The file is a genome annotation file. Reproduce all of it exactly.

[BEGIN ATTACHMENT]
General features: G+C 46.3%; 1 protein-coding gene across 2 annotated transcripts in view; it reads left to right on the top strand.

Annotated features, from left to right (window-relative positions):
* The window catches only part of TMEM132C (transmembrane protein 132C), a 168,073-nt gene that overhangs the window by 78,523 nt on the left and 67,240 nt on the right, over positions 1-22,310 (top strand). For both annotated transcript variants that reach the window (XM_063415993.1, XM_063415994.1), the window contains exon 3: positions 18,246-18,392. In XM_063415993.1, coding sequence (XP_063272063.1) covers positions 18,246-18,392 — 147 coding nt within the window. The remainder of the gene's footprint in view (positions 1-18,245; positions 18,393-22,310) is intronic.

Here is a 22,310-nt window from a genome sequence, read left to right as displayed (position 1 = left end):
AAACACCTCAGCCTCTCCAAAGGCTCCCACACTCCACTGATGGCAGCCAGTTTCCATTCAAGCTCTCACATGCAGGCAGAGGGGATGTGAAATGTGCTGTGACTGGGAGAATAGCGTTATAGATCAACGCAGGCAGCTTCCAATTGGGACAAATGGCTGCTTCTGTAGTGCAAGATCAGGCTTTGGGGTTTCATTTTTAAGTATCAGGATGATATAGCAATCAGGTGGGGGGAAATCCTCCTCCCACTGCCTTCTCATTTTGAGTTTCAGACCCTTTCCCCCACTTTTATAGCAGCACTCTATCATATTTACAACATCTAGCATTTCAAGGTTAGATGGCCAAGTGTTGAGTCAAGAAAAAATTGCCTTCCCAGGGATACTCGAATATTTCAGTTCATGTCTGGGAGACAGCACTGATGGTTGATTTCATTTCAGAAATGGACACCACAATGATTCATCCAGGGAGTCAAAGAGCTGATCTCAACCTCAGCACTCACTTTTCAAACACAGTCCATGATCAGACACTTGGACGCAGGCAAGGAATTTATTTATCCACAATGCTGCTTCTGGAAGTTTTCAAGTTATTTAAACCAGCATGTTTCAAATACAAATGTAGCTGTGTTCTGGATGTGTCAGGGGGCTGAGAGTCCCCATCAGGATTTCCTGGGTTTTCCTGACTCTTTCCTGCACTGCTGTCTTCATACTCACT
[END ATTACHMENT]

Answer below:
General features: G+C 46.3%; 1 protein-coding gene across 2 annotated transcripts in view; it reads left to right on the top strand.

Annotated features, from left to right (window-relative positions):
* The window catches only part of TMEM132C (transmembrane protein 132C), a 168,073-nt gene that overhangs the window by 78,523 nt on the left and 67,240 nt on the right, over positions 1-22,310 (top strand). For both annotated transcript variants that reach the window (XM_063415993.1, XM_063415994.1), the window contains exon 3: positions 18,246-18,392. In XM_063415993.1, coding sequence (XP_063272063.1) covers positions 18,246-18,392 — 147 coding nt within the window. The remainder of the gene's footprint in view (positions 1-18,245; positions 18,393-22,310) is intronic.

Here is a 22,310-nt window from a genome sequence, read left to right as displayed (position 1 = left end):
AAACACCTCAGCCTCTCCAAAGGCTCCCACACTCCACTGATGGCAGCCAGTTTCCATTCAAGCTCTCACATGCAGGCAGAGGGGATGTGAAATGTGCTGTGACTGGGAGAATAGCGTTATAGATCAACGCAGGCAGCTTCCAATTGGGACAAATGGCTGCTTCTGTAGTGCAAGATCAGGCTTTGGGGTTTCATTTTTAAGTATCAGGATGATATAGCAATCAGGTGGGGGGAAATCCTCCTCCCACTGCCTTCTCATTTTGAGTTTCAGACCCTTTCCCCCACTTTTATAGCAGCACTCTATCATATTTACAACATCTAGCATTTCAAGGTTAGATGGCCAAGTGTTGAGTCAAGAAAAAATTGCCTTCCCAGGGATACTCGAATATTTCAGTTCATGTCTGGGAGACAGCACTGATGGTTGATTTCATTTCAGAAATGGACACCACAATGATTCATCCAGGGAGTCAAAGAGCTGATCTCAACCTCAGCACTCACTTTTCAAACACAGTCCATGATCAGACACTTGGACGCAGGCAAGGAATTTATTTATCCACAATGCTGCTTCTGGAAGTTTTCAAGTTATTTAAACCAGCATGTTTCAAATACAAATGTAGCTGTGTTCTGGATGTGTCAGGGGGCTGAGAGTCCCCATCAGGATTTCCTGGGTTTTCCTGACTCTTTCCTGCACTGCTGTCTTCATACTCACT